Dopamine and Addiction

Annu Rev Psychol. 2020 Jan 4;71:79-106. doi: 10.1146/annurev-psych-010418-103337.


Addiction is commonly identified with habitual nonmedical self-administration of drugs. It is usually defined by characteristics of intoxication or by characteristics of withdrawal symptoms. Such addictions can also be defined in terms of the brain mechanisms they activate; most addictive drugs cause elevations in extracellular levels of the neurotransmitter dopamine. Animals unable to synthesize or use dopamine lack the conditioned reflexes discussed by Pavlov or the appetitive behavior discussed by Craig; they have only unconditioned consummatory reflexes. Burst discharges (phasic firing) of dopamine-containing neurons are necessary to establish long-term memories associating predictive stimuli with rewards and punishers. Independent discharges of dopamine neurons (tonic or pacemaker firing) determine the motivation to respond to such cues. As a result of habitual intake of addictive drugs, dopamine receptors expressed in the brain are decreased, thereby reducing interest in activities not already stamped in by habitual rewards.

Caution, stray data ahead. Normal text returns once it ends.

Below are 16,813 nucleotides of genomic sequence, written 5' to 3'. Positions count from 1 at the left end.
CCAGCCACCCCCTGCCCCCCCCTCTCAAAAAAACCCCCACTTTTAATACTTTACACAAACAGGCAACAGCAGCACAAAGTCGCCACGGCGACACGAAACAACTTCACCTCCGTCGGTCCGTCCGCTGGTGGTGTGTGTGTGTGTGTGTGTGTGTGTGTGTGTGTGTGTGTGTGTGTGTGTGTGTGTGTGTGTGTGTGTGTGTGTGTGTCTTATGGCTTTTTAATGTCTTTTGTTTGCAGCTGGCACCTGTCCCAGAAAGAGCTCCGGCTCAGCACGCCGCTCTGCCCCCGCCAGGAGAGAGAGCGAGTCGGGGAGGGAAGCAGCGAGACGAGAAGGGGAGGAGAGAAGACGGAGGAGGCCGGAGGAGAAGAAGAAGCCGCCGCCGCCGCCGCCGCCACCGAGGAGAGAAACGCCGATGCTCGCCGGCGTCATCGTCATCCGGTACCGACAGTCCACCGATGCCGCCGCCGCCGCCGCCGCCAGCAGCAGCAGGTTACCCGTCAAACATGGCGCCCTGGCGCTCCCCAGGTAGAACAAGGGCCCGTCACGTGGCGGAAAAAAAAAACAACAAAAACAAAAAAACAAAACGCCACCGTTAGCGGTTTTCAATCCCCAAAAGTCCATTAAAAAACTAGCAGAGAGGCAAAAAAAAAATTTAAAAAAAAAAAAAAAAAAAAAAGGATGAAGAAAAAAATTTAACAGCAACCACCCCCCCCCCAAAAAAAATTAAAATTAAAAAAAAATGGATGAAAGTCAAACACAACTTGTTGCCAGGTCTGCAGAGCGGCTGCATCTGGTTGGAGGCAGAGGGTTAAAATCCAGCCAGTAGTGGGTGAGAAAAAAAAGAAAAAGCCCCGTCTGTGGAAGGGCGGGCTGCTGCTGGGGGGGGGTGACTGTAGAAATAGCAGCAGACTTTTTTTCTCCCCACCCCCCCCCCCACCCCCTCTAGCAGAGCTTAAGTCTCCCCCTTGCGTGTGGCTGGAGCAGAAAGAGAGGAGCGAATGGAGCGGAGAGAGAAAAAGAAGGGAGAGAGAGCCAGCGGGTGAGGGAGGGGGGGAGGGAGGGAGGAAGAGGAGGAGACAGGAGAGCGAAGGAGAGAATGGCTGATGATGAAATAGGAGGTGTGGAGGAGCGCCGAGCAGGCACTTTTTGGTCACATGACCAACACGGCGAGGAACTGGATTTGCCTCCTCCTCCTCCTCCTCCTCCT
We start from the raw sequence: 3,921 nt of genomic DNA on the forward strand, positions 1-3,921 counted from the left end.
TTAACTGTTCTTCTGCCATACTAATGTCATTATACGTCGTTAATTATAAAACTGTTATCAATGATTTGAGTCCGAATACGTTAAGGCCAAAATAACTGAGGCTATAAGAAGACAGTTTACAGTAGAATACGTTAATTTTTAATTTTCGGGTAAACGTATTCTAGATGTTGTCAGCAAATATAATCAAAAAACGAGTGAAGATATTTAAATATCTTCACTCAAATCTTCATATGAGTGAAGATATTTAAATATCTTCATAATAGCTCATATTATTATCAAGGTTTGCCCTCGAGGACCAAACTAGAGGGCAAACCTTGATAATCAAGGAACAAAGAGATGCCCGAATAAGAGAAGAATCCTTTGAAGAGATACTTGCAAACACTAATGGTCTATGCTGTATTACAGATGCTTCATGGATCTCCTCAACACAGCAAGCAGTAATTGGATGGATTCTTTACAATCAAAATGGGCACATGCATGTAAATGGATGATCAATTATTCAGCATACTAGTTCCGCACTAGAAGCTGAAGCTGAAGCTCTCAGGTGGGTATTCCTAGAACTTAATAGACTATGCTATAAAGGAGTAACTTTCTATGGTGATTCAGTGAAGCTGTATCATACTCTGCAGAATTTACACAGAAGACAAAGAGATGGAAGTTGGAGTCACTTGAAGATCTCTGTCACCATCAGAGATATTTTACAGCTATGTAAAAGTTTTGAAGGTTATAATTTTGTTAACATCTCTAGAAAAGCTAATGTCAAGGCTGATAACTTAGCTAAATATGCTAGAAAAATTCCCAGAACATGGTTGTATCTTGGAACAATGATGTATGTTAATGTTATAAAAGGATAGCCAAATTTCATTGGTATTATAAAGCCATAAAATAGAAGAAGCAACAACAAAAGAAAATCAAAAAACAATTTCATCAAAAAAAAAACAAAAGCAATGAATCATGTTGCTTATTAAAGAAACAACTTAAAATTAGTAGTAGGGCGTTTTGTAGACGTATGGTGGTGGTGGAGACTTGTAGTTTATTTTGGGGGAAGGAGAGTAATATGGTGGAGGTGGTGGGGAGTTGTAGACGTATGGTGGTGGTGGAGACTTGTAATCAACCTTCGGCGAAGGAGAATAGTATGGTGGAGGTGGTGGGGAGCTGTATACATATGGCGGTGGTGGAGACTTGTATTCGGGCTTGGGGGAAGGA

Keywords: addiction; addictive drugs; dopamine.

Publication types

  • Research Support, N.I.H., Extramural
  • Research Support, N.I.H., Intramural
  • Review

MeSH terms

  • Animals
  • Behavior, Addictive / metabolism*
  • Dopamine / metabolism*
  • Dopaminergic Neurons / physiology*
  • Humans
  • Memory, Long-Term / physiology*
  • Motivation / physiology*
  • Receptors, Dopamine / metabolism*
  • Reward*


  • Receptors, Dopamine
  • Dopamine